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What Are Generalized Tonic-Clonic Seizures?

Generalized tonic-clonic seizures, or grand mal seizures, affect the whole body. They usually involve rigid muscles, severe muscle contractions, and loss of consciousness (fainting). People of any age can have them, as a single seizure or part of epilepsy.

What Causes Generalized Tonic-Clonic Seizures?

Abnormal activity of brain nerve cells occurring at the same time in many parts of the brain causes these seizures. Seizures may be brought on by head injuries, strokes, brain infections, very low blood sugar, and tumors. More than half the time, the cause is unknown.

What Are the Symptoms of Generalized Tonic-Clonic Seizures?

These seizures involve four phases. Often signs (auras) warn of a coming seizure. Auras include an odd feeling, strange taste or odor, and headache. Phase 2 (tonic phase) consists of rigid stiffening of the body for a minute or less, and fainting. The tonic-clonic phase (phase 3) appears as strong muscle contractions and relaxations and convulsions and can last several minutes. Loss of consciousness and loss of bladder and/or bowel control may occur. People may have trouble breathing or temporarily stop breathing. Just after a seizure is the postictal phase (phase 4). People slowly return to consciousness.

Lasting tonic-clonic seizures are an emergency called “status epilepticus.”

How Are Generalized Tonic-Clonic Seizures Diagnosed?

The health care provider will make a diagnosis from a medical history and physical examination. The health care provider will do electroencephalography (EEG), a test to check the electrical activity in the brain. Magnetic resonance imaging (MRI) or computed tomography (CT) will be done to get pictures of the brain. Blood tests will also be done to check for other causes of seizures. A doctor who specializes in disorders of the nervous system (neurologist) may be involved in your care.

How Are Generalized Tonic-Clonic Seizures Treated?

The main treatment is medicine. Sometimes more than one anticonvulsant drug may be used. The health care provider may get blood samples periodically to make sure that the correct dose is being used. Often, medicine will reduce the frequency and severity of seizures, but some people may continue to have them.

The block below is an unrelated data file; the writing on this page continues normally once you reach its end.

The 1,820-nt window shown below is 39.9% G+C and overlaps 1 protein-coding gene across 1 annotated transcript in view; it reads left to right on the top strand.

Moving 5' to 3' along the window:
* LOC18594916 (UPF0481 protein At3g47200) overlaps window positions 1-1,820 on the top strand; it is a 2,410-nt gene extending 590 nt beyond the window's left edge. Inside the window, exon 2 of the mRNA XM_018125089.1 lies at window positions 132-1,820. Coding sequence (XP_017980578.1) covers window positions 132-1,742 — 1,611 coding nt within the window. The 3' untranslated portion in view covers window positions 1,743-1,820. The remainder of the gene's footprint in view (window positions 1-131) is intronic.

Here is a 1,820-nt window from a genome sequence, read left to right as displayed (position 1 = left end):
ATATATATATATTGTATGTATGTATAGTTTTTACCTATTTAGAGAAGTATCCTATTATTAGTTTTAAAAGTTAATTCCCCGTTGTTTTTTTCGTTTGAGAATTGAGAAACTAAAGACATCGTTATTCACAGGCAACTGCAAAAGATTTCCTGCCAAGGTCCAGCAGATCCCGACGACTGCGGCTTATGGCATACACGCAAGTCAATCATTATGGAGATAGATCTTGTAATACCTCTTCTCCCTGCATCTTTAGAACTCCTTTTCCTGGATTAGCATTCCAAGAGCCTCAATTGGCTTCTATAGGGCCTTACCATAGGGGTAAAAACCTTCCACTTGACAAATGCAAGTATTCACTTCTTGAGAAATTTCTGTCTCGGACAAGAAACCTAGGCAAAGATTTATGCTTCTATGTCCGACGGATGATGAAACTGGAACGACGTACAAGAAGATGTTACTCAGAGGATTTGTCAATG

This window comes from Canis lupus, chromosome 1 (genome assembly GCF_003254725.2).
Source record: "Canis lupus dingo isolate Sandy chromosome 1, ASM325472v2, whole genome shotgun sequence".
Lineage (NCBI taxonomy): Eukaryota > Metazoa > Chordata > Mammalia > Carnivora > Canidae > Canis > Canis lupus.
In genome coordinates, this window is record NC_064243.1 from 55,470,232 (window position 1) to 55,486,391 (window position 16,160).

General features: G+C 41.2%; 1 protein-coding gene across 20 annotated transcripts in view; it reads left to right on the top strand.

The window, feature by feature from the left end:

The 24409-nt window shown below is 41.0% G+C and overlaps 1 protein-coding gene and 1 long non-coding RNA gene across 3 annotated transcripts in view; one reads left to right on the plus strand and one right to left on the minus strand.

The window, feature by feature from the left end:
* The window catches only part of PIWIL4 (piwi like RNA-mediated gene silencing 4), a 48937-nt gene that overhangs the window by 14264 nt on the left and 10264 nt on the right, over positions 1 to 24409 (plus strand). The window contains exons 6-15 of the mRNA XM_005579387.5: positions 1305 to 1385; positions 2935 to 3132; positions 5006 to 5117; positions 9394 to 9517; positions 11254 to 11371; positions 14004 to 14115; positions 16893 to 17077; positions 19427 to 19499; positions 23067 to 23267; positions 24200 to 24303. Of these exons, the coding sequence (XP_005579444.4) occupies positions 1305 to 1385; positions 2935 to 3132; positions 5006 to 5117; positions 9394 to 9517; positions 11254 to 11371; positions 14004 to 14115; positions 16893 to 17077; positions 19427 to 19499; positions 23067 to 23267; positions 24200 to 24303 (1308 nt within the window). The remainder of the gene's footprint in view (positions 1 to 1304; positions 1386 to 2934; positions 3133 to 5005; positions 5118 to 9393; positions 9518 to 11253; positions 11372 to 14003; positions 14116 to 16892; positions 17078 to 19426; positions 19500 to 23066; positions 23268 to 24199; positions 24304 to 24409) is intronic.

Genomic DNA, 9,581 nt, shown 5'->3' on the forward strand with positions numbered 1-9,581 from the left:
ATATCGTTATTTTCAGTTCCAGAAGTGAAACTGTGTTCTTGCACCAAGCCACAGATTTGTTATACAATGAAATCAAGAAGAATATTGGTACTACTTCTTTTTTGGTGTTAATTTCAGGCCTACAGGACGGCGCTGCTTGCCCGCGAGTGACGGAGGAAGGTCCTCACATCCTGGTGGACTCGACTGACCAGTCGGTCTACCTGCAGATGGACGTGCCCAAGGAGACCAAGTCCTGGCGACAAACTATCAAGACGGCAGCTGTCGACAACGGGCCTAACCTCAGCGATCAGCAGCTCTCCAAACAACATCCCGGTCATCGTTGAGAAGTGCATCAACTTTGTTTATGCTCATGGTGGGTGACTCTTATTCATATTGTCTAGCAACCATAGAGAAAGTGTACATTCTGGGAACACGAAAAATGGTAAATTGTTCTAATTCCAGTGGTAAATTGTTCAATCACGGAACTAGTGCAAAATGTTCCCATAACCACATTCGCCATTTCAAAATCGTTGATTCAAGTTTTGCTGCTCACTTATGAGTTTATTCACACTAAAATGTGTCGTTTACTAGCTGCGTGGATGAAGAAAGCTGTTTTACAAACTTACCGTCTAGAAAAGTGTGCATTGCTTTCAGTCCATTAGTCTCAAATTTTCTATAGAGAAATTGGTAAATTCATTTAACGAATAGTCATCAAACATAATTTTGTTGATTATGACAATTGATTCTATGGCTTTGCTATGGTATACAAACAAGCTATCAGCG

DOs and DON’Ts in Managing Generalized Tonic-Clonic Seizures:

  • DO take your medicine as prescribed to prevent seizures.
  • DO wear a medical alert bracelet stating that you have a seizure disorder and listing your medicines.
  • DO teach your family and friends about your disorder and what to do if you or someone else has a seizure. Prevent injuries by cushioning the head, turning the person on their side, and taking away items that could cause injuries. Don’t hold the person down or force anything into the mouth.
  • DO tell someone near you that you feel a seizure starting, and lie down.
  • DO call for medical help if someone is injured during a seizure, has trouble breathing, or doesn’t regain consciousness shortly after a seizure.
  • DO call 911 if someone has continuous tonic-clonic seizures. Status epilepticus is a medical emergency.
  • DO call your health care provider if you have any problems with your medicines.
  • DO call your health care provider if your seizures become more frequent or severe.
  • DON’T operate dangerous machinery or drive unless your health care provider approves.
  • DON’T swim alone.
  • DON’T climb on ladders or roofs in case you have a seizure.

Contact the following source:

  • Epilepsy Foundation of AmericaM
    Tel: (301) 459-3700
  • American Academy of Neurology

Copyright © 2016 by Saunders, an imprint of Elsevier, Inc.

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